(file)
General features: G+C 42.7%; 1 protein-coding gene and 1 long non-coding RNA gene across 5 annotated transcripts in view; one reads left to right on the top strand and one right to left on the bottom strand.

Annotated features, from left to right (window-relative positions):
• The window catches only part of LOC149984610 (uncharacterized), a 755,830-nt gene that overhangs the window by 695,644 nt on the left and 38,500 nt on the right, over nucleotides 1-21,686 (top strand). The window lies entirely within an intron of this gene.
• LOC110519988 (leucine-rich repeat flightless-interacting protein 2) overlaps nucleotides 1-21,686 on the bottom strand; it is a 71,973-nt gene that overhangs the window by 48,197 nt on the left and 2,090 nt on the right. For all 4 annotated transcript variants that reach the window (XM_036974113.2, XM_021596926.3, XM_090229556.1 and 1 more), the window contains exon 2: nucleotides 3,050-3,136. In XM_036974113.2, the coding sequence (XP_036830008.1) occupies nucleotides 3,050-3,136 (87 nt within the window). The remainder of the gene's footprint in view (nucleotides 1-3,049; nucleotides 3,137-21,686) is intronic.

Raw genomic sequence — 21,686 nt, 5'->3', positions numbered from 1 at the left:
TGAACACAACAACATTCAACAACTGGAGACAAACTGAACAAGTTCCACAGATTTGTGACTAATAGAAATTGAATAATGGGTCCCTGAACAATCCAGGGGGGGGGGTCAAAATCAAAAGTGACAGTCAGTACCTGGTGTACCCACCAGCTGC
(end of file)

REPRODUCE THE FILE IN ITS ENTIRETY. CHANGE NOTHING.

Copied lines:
General features: G+C 42.7%; 1 protein-coding gene and 1 long non-coding RNA gene across 5 annotated transcripts in view; one reads left to right on the top strand and one right to left on the bottom strand.

Annotated features, from left to right (window-relative positions):
• The window catches only part of LOC149984610 (uncharacterized), a 755,830-nt gene that overhangs the window by 695,644 nt on the left and 38,500 nt on the right, over nucleotides 1-21,686 (top strand). The window lies entirely within an intron of this gene.
• LOC110519988 (leucine-rich repeat flightless-interacting protein 2) overlaps nucleotides 1-21,686 on the bottom strand; it is a 71,973-nt gene that overhangs the window by 48,197 nt on the left and 2,090 nt on the right. For all 4 annotated transcript variants that reach the window (XM_036974113.2, XM_021596926.3, XM_090229556.1 and 1 more), the window contains exon 2: nucleotides 3,050-3,136. In XM_036974113.2, the coding sequence (XP_036830008.1) occupies nucleotides 3,050-3,136 (87 nt within the window). The remainder of the gene's footprint in view (nucleotides 1-3,049; nucleotides 3,137-21,686) is intronic.

Raw genomic sequence — 21,686 nt, 5'->3', positions numbered from 1 at the left:
TGAACACAACAACATTCAACAACTGGAGACAAACTGAACAAGTTCCACAGATTTGTGACTAATAGAAATTGAATAATGGGTCCCTGAACAATCCAGGGGGGGGGGTCAAAATCAAAAGTGACAGTCAGTACCTGGTGTACCCACCAGCTGC